‘No Fault’ Divorce

No-fault divorce

The Divorce, Dissolution and Separation Act 2020 came into effect on 6th April 2022 and is being hailed as the most significant change to divorce law in England and Wales in 50 years. This new law means that married couples will no longer need to prove one of the five reasons for divorce listed in the Matrimonial Causes Act 1973 to show that their marriage has irretrievably broken down. This allows couples to get divorced without having to blame each other, which is commonly known as ‘no-fault divorce.’ The Act also includes similar changes for couples in civil partnerships under the Civil Partnership Act 2004. These changes are designed to reduce conflict and make the process of ending a marriage or civil partnership less confrontational.

Some of the key changes include:

  • The need to prove specific reasons for the breakdown of a marriage or civil partnership is replaced with a simple requirement to provide a statement of irretrievable breakdown.
  • The possibility of defending a divorce or civil partnership dissolution is removed, and the court must accept the statement that the marriage or civil partnership has irretrievably broken down as conclusive evidence, without examining whether the breakdown has been proven.
  • Divorce or civil partnership dissolution may only be disputed based on the validity or existence of the marriage or civil partnership, or the court’s jurisdiction in the proceedings.
  • For the first time, either party or both parties to a marriage or civil partnership can apply for divorce or dissolution, allowing for joint applications.

How long does it take to get a divorce or dissolution?

Getting a divorce or dissolution usually takes at least 6 months, even if things are uncomplicated. If there are money, property, or children’s issues, it could take longer. These matters will be dealt with separately from the divorce or dissolution process.

There is a mandatory 20-week waiting period from the commencement of divorce proceedings before the conditional order, previously known as the decree nisi, can be issued. There is a further six-week period before the final order, previously known as the decree absolute, can be granted.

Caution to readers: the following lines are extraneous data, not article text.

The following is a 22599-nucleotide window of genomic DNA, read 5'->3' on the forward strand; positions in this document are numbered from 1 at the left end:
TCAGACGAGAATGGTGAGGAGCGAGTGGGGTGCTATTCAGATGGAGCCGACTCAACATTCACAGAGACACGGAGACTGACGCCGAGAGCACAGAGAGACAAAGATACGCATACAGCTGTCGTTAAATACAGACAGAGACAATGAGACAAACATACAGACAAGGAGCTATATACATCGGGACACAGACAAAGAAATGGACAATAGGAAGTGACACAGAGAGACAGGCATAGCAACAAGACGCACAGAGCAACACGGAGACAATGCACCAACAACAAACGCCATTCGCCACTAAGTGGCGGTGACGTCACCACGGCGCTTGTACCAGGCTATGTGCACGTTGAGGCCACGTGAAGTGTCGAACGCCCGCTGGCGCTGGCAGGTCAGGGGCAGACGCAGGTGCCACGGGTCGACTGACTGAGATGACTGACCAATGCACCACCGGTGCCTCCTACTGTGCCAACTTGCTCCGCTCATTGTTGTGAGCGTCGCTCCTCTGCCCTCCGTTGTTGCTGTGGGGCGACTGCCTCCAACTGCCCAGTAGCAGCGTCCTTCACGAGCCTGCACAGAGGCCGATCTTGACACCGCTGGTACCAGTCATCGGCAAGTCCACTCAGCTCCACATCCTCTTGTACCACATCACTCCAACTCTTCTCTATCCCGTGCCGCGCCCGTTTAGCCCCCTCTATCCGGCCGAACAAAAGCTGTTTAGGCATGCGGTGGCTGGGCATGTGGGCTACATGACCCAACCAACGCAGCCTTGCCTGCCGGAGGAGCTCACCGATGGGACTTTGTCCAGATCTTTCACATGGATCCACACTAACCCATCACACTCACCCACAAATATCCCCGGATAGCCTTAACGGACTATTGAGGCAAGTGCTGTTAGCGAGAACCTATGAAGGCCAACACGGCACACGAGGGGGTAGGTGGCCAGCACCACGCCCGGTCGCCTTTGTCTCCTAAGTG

How much does it cost?

If you’re initiating divorce or dissolution proceedings against your spouse or civil partner, it means that you are the applicant, and therefore responsible for completing and submitting the divorce application. Our fixed fee divorce service for applicants starts from £800 plus VAT, as long as both parties agree to the divorce / dissolution.

In addition to our fee, you will be required to pay the court fee which is currently £593. The court fee will need to be paid upfront. If you are on low income, you may be eligible for help with court fees. For more information, you can visit

The fees highlighted above are typical costs involved in legally ending your marriage or civil partnership. There will be additional costs to deal with financial, asset, or child-related matters, which can vary depending on the circumstances.

How can we help?

Divorce can be a difficult and emotional process, often involving complex legal considerations and personal challenges. At SMK Solicitors, we understand the sensitive nature of divorce proceedings and are committed to providing compassionate and expert assistance to our clients. Our team is dedicated to guiding you through the intricacies of divorce law and offering support every step of the way. With our experienced professionals and comprehensive understanding of family law, we are well-equipped to help you achieve a successful and fair resolution. Additionally, we offer fixed fee services, providing transparency and predictability in the legal process, so you can have peace of mind as you navigate this challenging time.